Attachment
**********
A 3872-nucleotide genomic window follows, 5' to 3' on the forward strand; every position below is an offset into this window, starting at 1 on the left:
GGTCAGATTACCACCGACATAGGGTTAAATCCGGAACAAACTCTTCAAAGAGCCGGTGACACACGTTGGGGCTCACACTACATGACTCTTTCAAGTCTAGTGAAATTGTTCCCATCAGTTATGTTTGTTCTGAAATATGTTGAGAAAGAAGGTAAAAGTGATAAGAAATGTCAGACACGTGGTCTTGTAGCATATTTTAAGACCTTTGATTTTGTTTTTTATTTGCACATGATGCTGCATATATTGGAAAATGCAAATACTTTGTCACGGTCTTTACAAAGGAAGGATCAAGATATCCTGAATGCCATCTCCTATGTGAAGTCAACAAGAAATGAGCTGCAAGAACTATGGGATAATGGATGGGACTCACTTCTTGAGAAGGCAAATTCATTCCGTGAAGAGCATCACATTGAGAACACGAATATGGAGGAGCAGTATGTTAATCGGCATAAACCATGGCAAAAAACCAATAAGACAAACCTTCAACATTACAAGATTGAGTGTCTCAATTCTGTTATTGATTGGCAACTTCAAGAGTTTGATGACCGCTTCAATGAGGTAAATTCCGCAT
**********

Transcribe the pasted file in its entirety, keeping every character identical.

A 3872-nucleotide genomic window follows, 5' to 3' on the forward strand; every position below is an offset into this window, starting at 1 on the left:
GGTCAGATTACCACCGACATAGGGTTAAATCCGGAACAAACTCTTCAAAGAGCCGGTGACACACGTTGGGGCTCACACTACATGACTCTTTCAAGTCTAGTGAAATTGTTCCCATCAGTTATGTTTGTTCTGAAATATGTTGAGAAAGAAGGTAAAAGTGATAAGAAATGTCAGACACGTGGTCTTGTAGCATATTTTAAGACCTTTGATTTTGTTTTTTATTTGCACATGATGCTGCATATATTGGAAAATGCAAATACTTTGTCACGGTCTTTACAAAGGAAGGATCAAGATATCCTGAATGCCATCTCCTATGTGAAGTCAACAAGAAATGAGCTGCAAGAACTATGGGATAATGGATGGGACTCACTTCTTGAGAAGGCAAATTCATTCCGTGAAGAGCATCACATTGAGAACACGAATATGGAGGAGCAGTATGTTAATCGGCATAAACCATGGCAAAAAACCAATAAGACAAACCTTCAACATTACAAGATTGAGTGTCTCAATTCTGTTATTGATTGGCAACTTCAAGAGTTTGATGACCGCTTCAATGAGGTAAATTCCGCAT